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The Carletonian

The Carletonian

The Carletonian

Underripe Pears in Burton and LDC: A harrangue about fruit based morals

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I know I’m not imagining the fury and crushing disappointment Carleton students feel when they pick up a pear and find it inferior to basic standards of fruit ripeness. I understand and I respect your feelings.

While I have devised a few methods students can use to combat this flagrant lack of properly ripe pears, the problem of fruit ripeness is symptomatic of a far greater problem students must face. Although this plague of unripe pears first seems an evil unfairly endured, to seem is not to be.

Rather, this Crisis of the Pears is a challenge to the community, a call for action and change. This calls into question nothing less than the strength of our community’s moral and ethical integrity, nay, the very foundation of Carleton’s charter and bylaws. Underripe pears? What, I ask you, is to come of all this? If our pears be either too mushy or too firm, will our values as an institution one day become as soggy as the decrepit fruit disgracing our dining halls? Good citizens, I ask you, will they?

Every man and woman of this institution has a moral and ethical duty to do what they can to stop the eroding of our fruit-based values, and I have listed here, for your digestion, some steps you can take to shore up the Pear Crisis’ drain on the common good and happiness and create an Earth that is good and wholesome enough for your children to walk upon.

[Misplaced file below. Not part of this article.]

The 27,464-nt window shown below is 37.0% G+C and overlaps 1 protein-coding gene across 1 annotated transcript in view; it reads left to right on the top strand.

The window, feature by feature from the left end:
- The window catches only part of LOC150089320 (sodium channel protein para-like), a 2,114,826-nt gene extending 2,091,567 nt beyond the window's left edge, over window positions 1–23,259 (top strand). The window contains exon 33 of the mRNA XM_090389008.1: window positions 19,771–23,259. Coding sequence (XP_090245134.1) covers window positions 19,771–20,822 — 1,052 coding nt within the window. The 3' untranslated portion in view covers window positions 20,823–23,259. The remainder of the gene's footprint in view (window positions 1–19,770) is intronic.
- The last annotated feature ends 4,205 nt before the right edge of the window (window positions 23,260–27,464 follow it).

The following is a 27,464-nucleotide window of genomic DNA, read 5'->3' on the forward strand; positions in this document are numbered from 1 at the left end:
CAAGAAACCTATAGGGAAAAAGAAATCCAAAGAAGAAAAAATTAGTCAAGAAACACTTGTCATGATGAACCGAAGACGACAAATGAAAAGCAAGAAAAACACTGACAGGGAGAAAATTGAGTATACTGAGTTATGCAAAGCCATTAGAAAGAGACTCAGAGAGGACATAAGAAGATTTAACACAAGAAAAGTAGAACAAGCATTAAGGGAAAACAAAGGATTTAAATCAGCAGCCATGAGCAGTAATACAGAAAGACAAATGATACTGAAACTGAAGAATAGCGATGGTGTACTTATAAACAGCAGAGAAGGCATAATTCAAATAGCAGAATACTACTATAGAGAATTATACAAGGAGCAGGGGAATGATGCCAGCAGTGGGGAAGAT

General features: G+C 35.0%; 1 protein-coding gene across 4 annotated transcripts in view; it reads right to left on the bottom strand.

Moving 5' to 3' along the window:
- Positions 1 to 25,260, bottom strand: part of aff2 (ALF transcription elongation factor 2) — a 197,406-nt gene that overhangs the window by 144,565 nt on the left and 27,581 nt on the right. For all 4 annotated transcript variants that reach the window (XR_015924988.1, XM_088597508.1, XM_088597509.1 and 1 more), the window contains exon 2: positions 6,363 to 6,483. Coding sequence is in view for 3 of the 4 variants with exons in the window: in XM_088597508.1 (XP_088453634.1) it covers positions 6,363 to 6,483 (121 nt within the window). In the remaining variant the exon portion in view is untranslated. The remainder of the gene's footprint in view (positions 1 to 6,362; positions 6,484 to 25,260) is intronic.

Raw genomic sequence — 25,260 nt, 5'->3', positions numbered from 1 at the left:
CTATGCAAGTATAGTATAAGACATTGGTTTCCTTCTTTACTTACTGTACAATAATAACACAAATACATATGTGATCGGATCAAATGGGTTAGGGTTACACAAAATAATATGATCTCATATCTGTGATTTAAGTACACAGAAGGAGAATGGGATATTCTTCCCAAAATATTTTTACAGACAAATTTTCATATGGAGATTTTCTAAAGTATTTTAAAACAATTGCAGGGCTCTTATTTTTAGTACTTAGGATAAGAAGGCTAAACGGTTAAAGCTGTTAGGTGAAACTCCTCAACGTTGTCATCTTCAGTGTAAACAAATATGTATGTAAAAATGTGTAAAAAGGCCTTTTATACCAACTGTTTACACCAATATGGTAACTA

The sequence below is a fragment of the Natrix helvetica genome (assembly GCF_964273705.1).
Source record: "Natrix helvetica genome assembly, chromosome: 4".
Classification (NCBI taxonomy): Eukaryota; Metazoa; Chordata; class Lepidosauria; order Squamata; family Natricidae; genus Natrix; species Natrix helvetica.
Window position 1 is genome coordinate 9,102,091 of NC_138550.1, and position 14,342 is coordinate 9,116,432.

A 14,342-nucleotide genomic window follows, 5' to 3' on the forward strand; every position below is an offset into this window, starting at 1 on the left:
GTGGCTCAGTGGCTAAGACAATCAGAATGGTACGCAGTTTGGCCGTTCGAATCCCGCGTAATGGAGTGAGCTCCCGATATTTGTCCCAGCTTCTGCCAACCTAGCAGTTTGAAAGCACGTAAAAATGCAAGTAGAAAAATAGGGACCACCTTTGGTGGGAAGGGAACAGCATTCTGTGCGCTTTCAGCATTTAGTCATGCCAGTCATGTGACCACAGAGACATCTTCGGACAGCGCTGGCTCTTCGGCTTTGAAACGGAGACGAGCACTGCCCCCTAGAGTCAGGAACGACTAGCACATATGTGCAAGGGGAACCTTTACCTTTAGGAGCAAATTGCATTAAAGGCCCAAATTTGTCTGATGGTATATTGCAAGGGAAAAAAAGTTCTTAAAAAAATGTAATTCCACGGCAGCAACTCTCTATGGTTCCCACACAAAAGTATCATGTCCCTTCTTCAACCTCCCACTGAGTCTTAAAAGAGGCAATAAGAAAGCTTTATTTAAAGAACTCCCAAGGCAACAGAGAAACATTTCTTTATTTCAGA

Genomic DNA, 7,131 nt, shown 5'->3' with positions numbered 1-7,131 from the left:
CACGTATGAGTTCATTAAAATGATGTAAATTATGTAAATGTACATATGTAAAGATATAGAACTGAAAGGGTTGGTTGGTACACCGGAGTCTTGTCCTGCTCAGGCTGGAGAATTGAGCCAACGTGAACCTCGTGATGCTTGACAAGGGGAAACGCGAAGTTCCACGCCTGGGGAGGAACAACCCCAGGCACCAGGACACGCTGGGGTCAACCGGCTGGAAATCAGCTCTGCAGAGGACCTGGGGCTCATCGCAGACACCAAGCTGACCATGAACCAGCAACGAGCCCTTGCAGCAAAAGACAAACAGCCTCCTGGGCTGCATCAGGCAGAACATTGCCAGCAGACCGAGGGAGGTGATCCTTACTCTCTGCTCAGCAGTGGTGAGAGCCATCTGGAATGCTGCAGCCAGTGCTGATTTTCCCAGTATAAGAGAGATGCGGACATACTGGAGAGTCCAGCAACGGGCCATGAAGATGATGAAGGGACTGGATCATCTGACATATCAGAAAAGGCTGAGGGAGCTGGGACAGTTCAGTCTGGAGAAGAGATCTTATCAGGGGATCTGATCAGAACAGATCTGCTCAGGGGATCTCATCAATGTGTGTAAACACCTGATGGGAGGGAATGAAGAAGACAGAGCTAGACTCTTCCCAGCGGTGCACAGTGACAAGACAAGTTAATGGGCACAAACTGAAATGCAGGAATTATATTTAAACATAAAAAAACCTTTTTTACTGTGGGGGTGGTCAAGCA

For the benefit of the entire community: a student may acquire a generic brown paper bag, and put all the unripe pears in it. The student may then devise a mathematical formula for systematically reintroducing the ripened pears into the dining halls’ streams of consumption, according to the fluctuations of student demand. The thinking student may even seek to create a steady supply of ripened pears by forming a sustainable cycle of ripened pears based on careful depletion and subsequent reintroduction methods.

For the radically minded: a student may empty and hoard the contents of the pear baskets, causing dramatic shortages, which will force the apparatchik “producers” to reform the pear system.

For dealing with the periodic batch of pears: make a nice pear galette or tart tatin.

May the answers be revealed by our conduct in these sad times, and may our actions bring an end to the present difficulties.

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